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Common Excuses for Neglecting the Continuous Improvement Cycle

Posted by Jeff Roussel

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Apr 3, 2019 7:43:00 AM

Continuous improvement cycle excusesEvery business leader we talk to says that they would like to achieve continuous improvement. We’ve never heard one yet say, “Nah, who needs that?” But, strangely, not every organization has implemented a structure to support improvement or worked to develop a culture that values it.

That seems odd, right?

It turns out that this isn’t the result of leaders who are stupid or lazy. There are a lot of ways to rationalize against the effort and investment it takes to make using a continuous improvement cycle part of everyday operations. But if you press on these ideas a bit, you’ll find that they deflate under pressure. Here are a few that we see quite a bit.

 

We don’t have time for a formal improvement cycle.

These days when everyone is doing more with less, adding one more thing can seem impossible. There just aren’t any more minutes in the day. But there’s a compelling reason to think differently about improvement. If you don’t improve, things stay the same or, more likely; they get worse. When process performance gets worse, you spend more time responding to emergencies and fighting fires and thus have even less time for improvement. We call this the “death spiral.”

On the other hand, when you make time for improvement, things get better. Less time is wasted, quality improves, results become predictable, and more time is available for innovative thinking. It may require that you restructure staff meetings around improvement, offer overtime, ask for volunteers, or put off less critical projects while you focus on ensuring that each current process is running as smoothly as possible.

Making Time for Continuous Improvement

 

Employees won’t adopt structured improvement.

This is true. They won’t. Just as one might fear, giving employees an additional assignment without context is likely to fail. Working an improvement cycle will fall to the bottom of the list or get done haphazardly.

Unless …

To be successful continuous improvement must become part of the DNA of the organization. Leadership is required to create a culture of improvement. That means that every person with authority in the organization must actively participate in improvement cycles. They must also recognize and reward employees who are engaged and frequently report on the impact of improvement. When this happens people understand that not only is improvement work a requirement for success within the organization but also that they stand to benefit by creating the circumstances that allow each person to do their best work.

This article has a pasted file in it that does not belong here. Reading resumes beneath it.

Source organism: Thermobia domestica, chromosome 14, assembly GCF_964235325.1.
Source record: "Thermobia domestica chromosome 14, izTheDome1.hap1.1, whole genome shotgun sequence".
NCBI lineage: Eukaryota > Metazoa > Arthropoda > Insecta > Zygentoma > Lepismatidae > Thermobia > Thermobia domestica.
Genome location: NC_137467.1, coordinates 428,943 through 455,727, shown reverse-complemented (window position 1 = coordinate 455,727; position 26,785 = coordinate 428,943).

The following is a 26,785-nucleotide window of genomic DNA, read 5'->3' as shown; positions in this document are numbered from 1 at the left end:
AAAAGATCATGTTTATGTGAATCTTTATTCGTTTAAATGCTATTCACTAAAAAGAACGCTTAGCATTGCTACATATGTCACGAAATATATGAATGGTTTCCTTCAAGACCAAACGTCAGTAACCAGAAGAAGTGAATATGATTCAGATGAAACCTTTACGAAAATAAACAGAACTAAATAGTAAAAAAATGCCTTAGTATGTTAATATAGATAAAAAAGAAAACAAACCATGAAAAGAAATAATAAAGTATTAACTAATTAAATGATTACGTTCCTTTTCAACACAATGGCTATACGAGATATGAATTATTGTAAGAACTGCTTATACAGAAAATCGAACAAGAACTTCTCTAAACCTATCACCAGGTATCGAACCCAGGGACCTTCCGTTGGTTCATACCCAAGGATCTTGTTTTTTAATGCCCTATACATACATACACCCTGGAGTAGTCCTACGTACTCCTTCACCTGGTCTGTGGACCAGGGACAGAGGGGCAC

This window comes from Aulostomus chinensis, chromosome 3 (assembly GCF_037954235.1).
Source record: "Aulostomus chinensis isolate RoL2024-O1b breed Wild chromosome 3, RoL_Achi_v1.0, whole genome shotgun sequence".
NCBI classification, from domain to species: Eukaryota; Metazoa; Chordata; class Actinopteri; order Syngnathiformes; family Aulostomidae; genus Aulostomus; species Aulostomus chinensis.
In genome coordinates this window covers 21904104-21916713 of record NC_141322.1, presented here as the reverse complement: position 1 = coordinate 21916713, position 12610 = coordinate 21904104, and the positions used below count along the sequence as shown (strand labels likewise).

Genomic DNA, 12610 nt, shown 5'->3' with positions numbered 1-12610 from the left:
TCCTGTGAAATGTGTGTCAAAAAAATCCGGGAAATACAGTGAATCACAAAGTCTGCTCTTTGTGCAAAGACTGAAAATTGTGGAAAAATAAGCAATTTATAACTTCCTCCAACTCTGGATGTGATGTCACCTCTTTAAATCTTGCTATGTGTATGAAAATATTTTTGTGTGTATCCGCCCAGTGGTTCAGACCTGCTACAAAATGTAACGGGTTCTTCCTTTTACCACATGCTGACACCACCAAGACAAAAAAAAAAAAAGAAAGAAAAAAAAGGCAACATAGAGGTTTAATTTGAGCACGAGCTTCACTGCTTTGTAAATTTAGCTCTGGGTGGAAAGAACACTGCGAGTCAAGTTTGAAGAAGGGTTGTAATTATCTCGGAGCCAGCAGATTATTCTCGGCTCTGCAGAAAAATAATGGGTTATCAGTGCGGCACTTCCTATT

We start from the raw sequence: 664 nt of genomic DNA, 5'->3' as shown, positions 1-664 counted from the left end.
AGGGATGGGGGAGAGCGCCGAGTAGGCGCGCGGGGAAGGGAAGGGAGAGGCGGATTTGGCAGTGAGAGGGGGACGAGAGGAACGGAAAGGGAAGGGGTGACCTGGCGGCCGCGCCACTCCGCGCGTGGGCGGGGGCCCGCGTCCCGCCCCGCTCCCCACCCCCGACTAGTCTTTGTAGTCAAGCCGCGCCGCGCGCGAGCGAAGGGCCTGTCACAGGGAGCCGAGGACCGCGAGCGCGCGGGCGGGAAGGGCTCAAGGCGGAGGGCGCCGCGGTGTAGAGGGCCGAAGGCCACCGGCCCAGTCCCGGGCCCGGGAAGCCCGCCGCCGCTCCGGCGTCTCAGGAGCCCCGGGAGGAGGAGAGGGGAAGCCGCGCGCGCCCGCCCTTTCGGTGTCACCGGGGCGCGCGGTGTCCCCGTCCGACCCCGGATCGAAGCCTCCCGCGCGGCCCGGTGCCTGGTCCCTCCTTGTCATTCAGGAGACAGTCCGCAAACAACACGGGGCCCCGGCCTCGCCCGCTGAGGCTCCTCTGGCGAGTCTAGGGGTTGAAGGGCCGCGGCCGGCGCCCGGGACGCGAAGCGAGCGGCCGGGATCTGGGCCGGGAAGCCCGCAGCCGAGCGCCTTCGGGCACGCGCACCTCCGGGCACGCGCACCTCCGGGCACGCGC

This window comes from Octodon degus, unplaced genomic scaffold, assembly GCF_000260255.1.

We’ve tried before, and it didn’t work.

Believe it or not, if this is the case, it’s actually good news. You have your first improvement project laid out before your team. You can start by documenting what occurred, which tools and resources were used, which roles were involved, and what went wrong. Look for root causes, perhaps using the 5 Whys technique. Remember that you don’t know what you don’t know, so don’t make assumptions and question everything. Once you understand what when awry, you can map out the desired state for improvement and implement the changes necessary to get there using the PDSA or DMAIC improvement cycle.

One extra benefit of restarting your efforts to implement the continuous improvement cycle is that is signals to employees that not every attempt at positive change will be effective. That’s ok. You can regroup and start again as often as it takes to achieve your aim.

Free eBook: Leader's Guide to Employee Engagement


Our organization structure is too complicated.

It is difficult to change for the better in a complex organization with multiple departments and teams. Silos develop, groups use different communication methods, and power struggles are not unusual.

We get it, but these challenges are precisely why leveraging a continuous improvement cycle is even more essential in complex businesses. Most of the errors, waste, and delays occur when work moves from one department or team to another. Structured improvement makes it possible to create smooth transitions. It also takes the friction out of cross-functional collaboration by providing a common framework and information repository.

It is interesting that the more reasons one might have for resisting implementation of structured improvement, the more one has to gain from doing exactly that. If you hear these excuses when you suggest that your organization start to structure improvement, push back against them because it’s likely that a good shot of DMAIC or PDSA is exactly what you need.

Topics: Improvement Process, Improvement Methodology, DMAIC

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